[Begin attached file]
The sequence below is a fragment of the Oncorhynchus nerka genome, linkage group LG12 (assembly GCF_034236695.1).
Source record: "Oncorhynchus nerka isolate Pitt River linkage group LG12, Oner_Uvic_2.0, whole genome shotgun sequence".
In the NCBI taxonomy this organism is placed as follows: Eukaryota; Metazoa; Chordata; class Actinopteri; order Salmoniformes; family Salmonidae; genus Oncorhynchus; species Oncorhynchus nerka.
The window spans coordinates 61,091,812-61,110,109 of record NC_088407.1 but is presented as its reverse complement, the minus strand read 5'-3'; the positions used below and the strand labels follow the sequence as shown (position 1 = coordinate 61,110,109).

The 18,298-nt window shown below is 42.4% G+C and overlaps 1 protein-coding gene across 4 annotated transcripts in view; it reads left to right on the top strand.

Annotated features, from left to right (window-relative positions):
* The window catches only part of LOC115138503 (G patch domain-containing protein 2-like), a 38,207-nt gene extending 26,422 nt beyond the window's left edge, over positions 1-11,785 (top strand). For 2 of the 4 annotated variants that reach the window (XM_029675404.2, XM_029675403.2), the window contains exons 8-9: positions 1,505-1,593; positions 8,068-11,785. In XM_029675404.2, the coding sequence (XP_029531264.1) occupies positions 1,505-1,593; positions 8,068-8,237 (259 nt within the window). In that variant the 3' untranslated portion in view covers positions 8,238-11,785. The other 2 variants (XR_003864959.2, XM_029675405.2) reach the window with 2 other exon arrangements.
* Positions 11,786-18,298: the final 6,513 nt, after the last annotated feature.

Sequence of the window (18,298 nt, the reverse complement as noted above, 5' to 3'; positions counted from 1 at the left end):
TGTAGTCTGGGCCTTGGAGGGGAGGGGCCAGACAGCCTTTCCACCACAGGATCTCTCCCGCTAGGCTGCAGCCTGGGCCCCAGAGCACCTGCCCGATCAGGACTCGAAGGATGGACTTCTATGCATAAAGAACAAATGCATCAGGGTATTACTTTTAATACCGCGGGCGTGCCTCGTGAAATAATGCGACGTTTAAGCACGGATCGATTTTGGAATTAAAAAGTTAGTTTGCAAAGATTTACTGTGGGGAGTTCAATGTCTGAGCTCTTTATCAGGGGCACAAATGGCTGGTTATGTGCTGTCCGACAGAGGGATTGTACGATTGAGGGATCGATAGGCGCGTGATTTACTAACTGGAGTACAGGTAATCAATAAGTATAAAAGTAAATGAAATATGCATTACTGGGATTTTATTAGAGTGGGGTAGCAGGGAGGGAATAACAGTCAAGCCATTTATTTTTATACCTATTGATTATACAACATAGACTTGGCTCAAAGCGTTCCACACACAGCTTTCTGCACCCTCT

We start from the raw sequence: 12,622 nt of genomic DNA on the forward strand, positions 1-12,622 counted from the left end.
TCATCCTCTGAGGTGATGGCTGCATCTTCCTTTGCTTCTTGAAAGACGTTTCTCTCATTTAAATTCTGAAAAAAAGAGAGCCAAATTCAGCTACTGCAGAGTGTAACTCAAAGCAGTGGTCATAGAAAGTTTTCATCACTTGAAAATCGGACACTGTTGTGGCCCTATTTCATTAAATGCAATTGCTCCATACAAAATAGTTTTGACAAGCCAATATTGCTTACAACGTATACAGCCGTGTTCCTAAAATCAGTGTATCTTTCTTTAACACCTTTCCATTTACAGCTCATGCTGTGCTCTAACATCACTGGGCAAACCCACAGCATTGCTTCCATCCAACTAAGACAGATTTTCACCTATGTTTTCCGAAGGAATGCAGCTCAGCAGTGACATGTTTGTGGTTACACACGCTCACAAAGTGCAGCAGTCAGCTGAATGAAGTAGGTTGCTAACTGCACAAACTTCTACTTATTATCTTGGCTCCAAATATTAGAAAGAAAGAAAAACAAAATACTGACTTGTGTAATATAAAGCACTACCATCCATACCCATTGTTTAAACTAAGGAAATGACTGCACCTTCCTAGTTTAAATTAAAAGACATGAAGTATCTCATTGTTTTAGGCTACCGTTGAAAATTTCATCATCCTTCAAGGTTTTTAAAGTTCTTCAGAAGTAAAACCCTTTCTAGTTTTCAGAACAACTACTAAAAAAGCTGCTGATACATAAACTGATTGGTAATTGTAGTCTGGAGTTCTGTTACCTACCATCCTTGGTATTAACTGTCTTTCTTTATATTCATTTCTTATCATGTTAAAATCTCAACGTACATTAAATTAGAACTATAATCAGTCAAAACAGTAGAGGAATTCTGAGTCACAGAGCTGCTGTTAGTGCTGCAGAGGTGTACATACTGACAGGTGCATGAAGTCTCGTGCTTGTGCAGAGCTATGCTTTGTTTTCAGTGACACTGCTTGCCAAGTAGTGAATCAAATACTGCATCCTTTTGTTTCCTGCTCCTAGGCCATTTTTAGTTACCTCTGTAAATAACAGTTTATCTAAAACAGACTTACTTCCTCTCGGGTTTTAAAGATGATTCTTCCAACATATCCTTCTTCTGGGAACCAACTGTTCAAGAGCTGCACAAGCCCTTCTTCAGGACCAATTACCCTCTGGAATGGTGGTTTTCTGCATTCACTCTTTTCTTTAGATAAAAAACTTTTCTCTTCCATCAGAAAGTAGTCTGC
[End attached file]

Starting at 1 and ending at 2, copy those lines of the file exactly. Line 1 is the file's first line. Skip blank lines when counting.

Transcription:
The sequence below is a fragment of the Oncorhynchus nerka genome, linkage group LG12 (assembly GCF_034236695.1).
Source record: "Oncorhynchus nerka isolate Pitt River linkage group LG12, Oner_Uvic_2.0, whole genome shotgun sequence".